are cockatiels one person birds

It apparent to me that one of the biggest problems in bird ownership is with the bird who is only bonded to a single individual in the house. I hear about it almost daily. Interestingly enough, many people don’t even see it as a problem, or as the origins of the problem they are currently describing. In many. many cases, issues of screaming and biting are rooted in the bird’s unwillingness to interact with all family members.

Birds are highly social creatures. It is the strength of the social structure that keeps a wild flock alive and healthy, and they associate with each individual in the flock. They will have their mates, and other preferred relationships, but they are at least tolerant of all members. Although, around breeding season, a bird can become very defensive with another in the flock who too closely approaches his or her mate, lunging, threatening, sometimes attacking.

These flock dynamics also exist with captive-bred birds. The difference, of course, being that their flock is comprised mainly of humans. Within its flock, a captive bird, like a wild one, will select its favorite. That may be you, and it is bound to make you feel pretty special. The bird only wants to ride on your shoulder, only wants to nuzzle and cuddle with you, and would prefer that the rest of the flock be elsewhere.

If you allow this attachment to continue, your bird will begin to look at you as more than just a friend and will begin to act defensively when the other “flock members” try to interact with it, or worse, make the mistake of approaching you. You now have a big problem on your hands, or shoulder. Your bird screams for your constant attention because no other member of the flock is satisfactory. It bites to ward off any potential suitors.

I really do understand how wonderful it is to feel that your bird has selected you – that is finds you to be the most trustworthy and desirable of all of the possible candidates in the house. Naturally, you will want to nurture this special bond and be all that your bird wants and needs. But you must understand that in doing so, it is a terrible disservice to your bird and that you are compromising its future.

If you allow your bird to be a one person bird, to the point where it will not tolerate anyone else, you will guarantee that it will be disliked by the rest of the household. The screaming for your attention and unpredictable behavior will make it unpleasant to have around, and perhaps even dangerous.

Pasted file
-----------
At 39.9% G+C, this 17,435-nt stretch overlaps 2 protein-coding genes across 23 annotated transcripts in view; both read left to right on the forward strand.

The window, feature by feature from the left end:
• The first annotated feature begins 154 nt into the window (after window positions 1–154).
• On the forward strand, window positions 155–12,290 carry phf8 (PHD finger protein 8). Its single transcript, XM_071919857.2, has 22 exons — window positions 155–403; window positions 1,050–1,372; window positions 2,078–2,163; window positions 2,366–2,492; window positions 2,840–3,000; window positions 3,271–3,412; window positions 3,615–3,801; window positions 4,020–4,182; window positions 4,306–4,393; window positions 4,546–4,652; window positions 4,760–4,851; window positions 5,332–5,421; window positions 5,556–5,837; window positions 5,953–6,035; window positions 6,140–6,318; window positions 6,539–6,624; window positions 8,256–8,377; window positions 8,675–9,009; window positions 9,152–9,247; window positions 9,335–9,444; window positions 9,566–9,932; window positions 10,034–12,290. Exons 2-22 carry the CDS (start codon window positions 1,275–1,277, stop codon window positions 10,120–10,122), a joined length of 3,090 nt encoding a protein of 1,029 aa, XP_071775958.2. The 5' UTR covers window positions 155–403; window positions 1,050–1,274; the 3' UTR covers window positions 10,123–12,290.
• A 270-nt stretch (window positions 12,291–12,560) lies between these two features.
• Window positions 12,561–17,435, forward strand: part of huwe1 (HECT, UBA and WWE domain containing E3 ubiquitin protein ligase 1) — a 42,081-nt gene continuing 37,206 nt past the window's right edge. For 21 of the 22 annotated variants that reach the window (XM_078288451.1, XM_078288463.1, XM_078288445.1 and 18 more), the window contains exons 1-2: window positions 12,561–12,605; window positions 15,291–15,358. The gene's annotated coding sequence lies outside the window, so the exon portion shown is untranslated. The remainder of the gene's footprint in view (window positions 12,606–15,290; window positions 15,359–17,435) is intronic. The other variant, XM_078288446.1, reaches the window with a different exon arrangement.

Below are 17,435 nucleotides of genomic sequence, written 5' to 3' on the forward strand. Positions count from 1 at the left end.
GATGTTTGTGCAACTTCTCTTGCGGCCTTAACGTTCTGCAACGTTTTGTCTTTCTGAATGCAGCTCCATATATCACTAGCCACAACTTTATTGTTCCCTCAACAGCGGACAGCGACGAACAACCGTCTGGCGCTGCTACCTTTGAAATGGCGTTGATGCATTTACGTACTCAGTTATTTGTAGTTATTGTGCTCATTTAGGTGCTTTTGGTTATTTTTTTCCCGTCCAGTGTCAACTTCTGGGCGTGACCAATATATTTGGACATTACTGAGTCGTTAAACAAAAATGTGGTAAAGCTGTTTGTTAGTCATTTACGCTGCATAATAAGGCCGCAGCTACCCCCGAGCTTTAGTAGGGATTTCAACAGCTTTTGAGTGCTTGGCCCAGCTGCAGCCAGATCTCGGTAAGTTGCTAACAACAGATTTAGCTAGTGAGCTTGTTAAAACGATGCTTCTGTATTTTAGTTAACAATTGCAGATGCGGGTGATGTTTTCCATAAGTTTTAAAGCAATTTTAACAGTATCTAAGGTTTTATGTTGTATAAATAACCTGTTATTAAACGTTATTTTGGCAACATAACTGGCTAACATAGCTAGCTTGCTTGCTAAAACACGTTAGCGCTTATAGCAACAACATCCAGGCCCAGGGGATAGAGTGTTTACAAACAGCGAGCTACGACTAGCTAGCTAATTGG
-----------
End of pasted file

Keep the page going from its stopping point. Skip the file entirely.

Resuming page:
In your absence, your bird will have no one. And in the event of your death, the bird will land in the hands of the nearest rescue or the first person who is willing to take him, where the problems will continue. The relationship may conclude with an ultimatum by your real mate that either they or the bird must go.

It is imperative that you be certain that your bird is, at least in some way, bonded to the entire family.That must begin from the first day you bring him home. Every member of the family must handle the bird, share in its upkeep, and spend meaningful time with it during playtime or in training.

If you are currently experiencing this problem, you must step back from the bird and allow the others in the house to step forward to participate in the bird’s care and handling. You must allow them to build a relationship from square one, while you wait in the background. There will be lots of screaming and carrying on as your bird makes this important adjustment. Be patient with it and ask the family to do the same. Whenever you step in to quiet the screaming, it will cause a set back in the process. Remember that you are doing this for the long-term good of your bird.

Once your family has earned the bird’s trust, and try to be as certain of this as possible, you can resume physical interaction with it. If it shows signs of trying to renew that singular bond with you, hand it off to the nearest family member unless it is showing aggression. In this event, return it to its cage and let someone else retrieve it after a short while.

Your bird will still be likely to have a preferred person, perhaps you, but it will enjoy a more fulfilling life with a multitude of playmates and will no longer spend its entire day pining for the attentions of a single person.

Author Patty Jourgensen specializes in avian health, behavior and nutrition and has been working with and caring for rescue birds since 1987.

One theory suggests that birds have a genetic predisposition to move away from a specific family member in an attempt to find someone who shares the same genes, even though experts are unsure of why this occurs. This is evident in birds that are hand fed. For example, if a young bird bonds to a woman or is hand-fed by her when it is still young, that bird will grow up to prefer men.